Criee C.P.,Hudson Respiratory Care |
Sorichter S.,University Hospital Freiburg |
Kardos P.,Respiratory and Sleep Medicine at Maingau Hospital |
Merget R.,Ruhr University Bochum |
And 9 more authors.
Respiratory Medicine | Year: 2011
Body plethysmography allows to assess functional residual capacity (FRCpleth) and specific airway resistance (sRaw) as primary measures. In combination with deep expirations and inspirations, total lung capacity (TLC) and residual volume (RV) can be determined. Airway resistance (Raw) is calculated as the ratio of sRaw to FRCpleth. Raw is a measure of airway obstruction and indicates the alveolar pressure needed to establish a flow rate of 1 L s-1. In contrast, sRaw can be interpreted as the work to be performed by volume displacement to establish this flow rate. These measures represent different functional aspects and should both be considered. The measurement relies on the fact that generation of airflow needs generation of pressure. Pressure generation means that a mass of air is compressed or decompressed relative to its equilibrium volume. This difference is called "shift volume". As the body box is sealed and has rigid walls, its free volume experiences the same, mirror image-like shift volume as the lung. This shift volume can be measured via the variation of box pressure. The relationship between shift volume and alveolar pressure is assessed in a shutter maneuver, by identifying mouth and alveolar pressure under zero-flow conditions. These variables are combined to obtain FRCpleth, sRaw and Raw. This presentation aims at providing the reader with a thorough and precise but non-technical understanding of the working principle of body plethysmography. It also aims at showing that this method yields significant additional information compared to spirometry and even bears a potential for further development. © 2011 Elsevier Ltd. All rights reserved.
Kohlhuber M.,Institute for Applied Research |
Luegmair M.,ISKO engineers AG
Acta Acustica united with Acustica | Year: 2012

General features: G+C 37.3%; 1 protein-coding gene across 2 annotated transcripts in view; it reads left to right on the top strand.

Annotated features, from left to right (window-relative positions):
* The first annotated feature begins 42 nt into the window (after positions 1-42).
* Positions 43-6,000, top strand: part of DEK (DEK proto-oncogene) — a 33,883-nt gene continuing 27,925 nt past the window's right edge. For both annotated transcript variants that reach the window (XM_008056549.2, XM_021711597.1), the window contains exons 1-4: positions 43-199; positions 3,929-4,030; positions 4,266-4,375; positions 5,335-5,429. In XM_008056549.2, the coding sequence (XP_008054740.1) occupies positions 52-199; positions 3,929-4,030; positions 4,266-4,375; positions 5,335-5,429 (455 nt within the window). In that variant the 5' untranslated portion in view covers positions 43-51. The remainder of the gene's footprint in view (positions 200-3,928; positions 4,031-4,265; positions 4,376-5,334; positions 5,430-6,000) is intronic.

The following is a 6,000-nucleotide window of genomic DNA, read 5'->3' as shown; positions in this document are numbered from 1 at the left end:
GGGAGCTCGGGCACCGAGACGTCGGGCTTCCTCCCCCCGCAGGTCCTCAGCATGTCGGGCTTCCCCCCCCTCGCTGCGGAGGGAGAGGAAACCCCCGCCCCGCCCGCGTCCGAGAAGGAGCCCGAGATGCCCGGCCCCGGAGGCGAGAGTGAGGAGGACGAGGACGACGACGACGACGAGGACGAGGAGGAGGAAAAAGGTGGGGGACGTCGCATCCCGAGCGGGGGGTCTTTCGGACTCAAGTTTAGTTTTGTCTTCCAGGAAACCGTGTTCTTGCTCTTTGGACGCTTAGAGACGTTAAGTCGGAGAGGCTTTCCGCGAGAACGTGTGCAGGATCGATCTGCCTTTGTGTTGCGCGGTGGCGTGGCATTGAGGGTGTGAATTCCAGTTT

High frequency transient wave propagation is a very interesting physical area. Currently, a large number of measurement methods are in use to qualify these signals. Typically, however, only the corresponding frequency domain spectra are computed and further investigated. Concerning the simulation of these signals there have been many attempts to approach real test signals. In many cases, however, it was only possible to calculate averaged spectra or low frequency time signals with an acceptable effort. In case of the application of crash impact sound sensing there is a need for simulating a high-frequency transient bending wave in the range from 5 to 20 kHz in the time domain. Thus, a simulation method based on the mathematical description of the main physical effects is developed (section 2). These formulas describe the wave propagation on its way through the structure. In order to get a good reproduction of propagation the infinite number of possible rays has to be reduced to only a few relevant rays (section 3). Here, the superposition of the single rays to the final time signal at the sensor position is also shown. In a further step the application of the simulation method for a typical car structure is shown and the good agreement between measurement and simulation is discussed (section 4). A short outlook on possible application areas (section 5) is followed by the conclusion (section 6). © S. Hirzel Verlag · EAA.